The Greensboro Hornets were in the early stages of their 1993 season, still assessing the South Atlantic League’s competition, when Bill Wardle, the team’s radio announcer, approached team owner John Horshok with a prediction. Wardle had pitched at the University of North Carolina and knew how to spot a good prospect.
Yes, he thought Derek Jeter was a promising young player.
“This guy is the next Joe DiMaggio,” Wardle told the owner.
While the teenage Jeter unraveled at shortstop, Horshok pondered that thought. The Single-A Hornets played on a choppy, overused, dimly lit field at the run-down World War Memorial Stadium. When Horshok first noticed Jeter, the Yankees’ sixth-overall pick in the 1992 draft, he was committing a league-record 56 errors in 126 games.
“Our field was a bad piece of dirt, and Derek never complained about it,” Horshok recalled this week. “He never complained about the lights, or the official scorer, or a teammate, or throws to first that could have been caught. He never complained about anything.”
Jeter knew as a minor leaguer less than a year removed from his high school graduation in Kalamazoo, Michigan, that his success or failure was entirely dependent on him. Horshok first met Jeter the morning after the Wolverines’ famed Fab Five lost the ’93 national championship game to North Carolina. Horshok grew up near the University of Michigan, where Jeter had originally signed to play baseball.
Horshok said, “He was the first guy to report in the morning.” He was, of course. The owner and Jeter both expressed their sadness over Michigan’s loss. Then Jeter took to the field, taking one of the most significant steps on the long, winding road to Cooperstown, where he will be inducted into the National Baseball Hall of Fame next week.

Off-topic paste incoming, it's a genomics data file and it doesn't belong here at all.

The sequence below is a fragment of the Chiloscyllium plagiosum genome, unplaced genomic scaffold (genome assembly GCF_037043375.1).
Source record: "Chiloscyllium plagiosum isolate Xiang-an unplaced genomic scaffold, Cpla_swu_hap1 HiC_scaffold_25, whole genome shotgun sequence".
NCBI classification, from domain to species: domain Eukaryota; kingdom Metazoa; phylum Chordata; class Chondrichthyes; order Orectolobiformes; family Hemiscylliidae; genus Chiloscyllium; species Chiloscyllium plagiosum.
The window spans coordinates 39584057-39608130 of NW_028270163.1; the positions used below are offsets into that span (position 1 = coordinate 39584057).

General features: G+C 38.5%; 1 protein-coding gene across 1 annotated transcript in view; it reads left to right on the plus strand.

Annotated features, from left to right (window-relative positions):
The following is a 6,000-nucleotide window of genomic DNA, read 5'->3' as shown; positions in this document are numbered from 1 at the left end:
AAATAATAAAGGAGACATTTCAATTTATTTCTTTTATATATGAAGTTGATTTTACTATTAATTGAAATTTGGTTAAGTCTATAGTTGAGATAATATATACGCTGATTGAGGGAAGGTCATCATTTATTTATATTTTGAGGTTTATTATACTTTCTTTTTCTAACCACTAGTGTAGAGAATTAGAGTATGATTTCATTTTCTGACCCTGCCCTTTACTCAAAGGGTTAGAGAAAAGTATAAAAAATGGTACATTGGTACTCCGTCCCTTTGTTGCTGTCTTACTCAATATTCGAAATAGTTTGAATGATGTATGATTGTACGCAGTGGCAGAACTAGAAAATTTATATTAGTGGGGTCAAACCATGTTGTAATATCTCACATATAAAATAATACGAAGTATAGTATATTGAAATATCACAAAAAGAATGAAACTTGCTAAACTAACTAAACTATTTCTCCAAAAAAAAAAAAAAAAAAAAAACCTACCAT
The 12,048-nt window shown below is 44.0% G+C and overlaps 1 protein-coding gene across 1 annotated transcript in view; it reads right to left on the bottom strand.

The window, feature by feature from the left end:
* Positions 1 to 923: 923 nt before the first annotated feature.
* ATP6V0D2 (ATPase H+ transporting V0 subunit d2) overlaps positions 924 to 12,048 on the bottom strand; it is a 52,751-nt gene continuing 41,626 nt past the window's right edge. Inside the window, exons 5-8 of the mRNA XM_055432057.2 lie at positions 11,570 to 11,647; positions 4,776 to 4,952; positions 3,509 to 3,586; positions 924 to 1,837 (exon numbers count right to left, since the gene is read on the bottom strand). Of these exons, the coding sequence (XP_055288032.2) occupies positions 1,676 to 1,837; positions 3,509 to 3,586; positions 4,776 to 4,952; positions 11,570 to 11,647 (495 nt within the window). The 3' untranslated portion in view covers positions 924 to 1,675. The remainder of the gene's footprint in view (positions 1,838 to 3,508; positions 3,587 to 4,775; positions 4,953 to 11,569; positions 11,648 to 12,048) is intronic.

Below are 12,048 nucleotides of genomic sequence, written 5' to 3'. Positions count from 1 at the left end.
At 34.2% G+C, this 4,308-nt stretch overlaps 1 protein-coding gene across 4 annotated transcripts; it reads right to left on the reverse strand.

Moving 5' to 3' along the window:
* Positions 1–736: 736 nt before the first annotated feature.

Jeter first demonstrated his ability to successfully impose his will on almost anything in Greensboro. As a baseball player, Greensboro was where Jeter matured from a boy to a man.
He had often cried himself to sleep while playing rookie ball in Tampa, lamenting his inability to make meaningful contact at the plate.
Jeter kept calling his parents in the middle of the night, telling them he’d made a huge mistake by not going to Michigan and that he wanted to return home. He was an 18-year-old bonus baby who weighed 160 pounds and was embarrassed that the Yankees had spent $800,000 on him. Steve Caruso, his agent at the time, said his client was “terrified to death.”
Jeter barely made it through that Gulf Coast League season, hitting.202, before finishing the year in Greensboro with a more encouraging 11-game stretch. In 1993, Jeter returned to the Hornets for a full season and was no longer afraid of the consequences of failure.
Many predicted his failure, at least as a shortstop. Some teammates suspected the Yankees drafted him because of his powerful arm and planned to use him as a pitcher. Some within the organization questioned whether Jeter should be moved to center field. Former big league infielder Tim Cullen, a Hornets official, told Yankees GM Gene Michael that Jeter is “the worst shortstop I’ve ever seen.”
R.D. Long, Jeter’s best teammate, said his friend looked like a right fielder trying to play shortstop.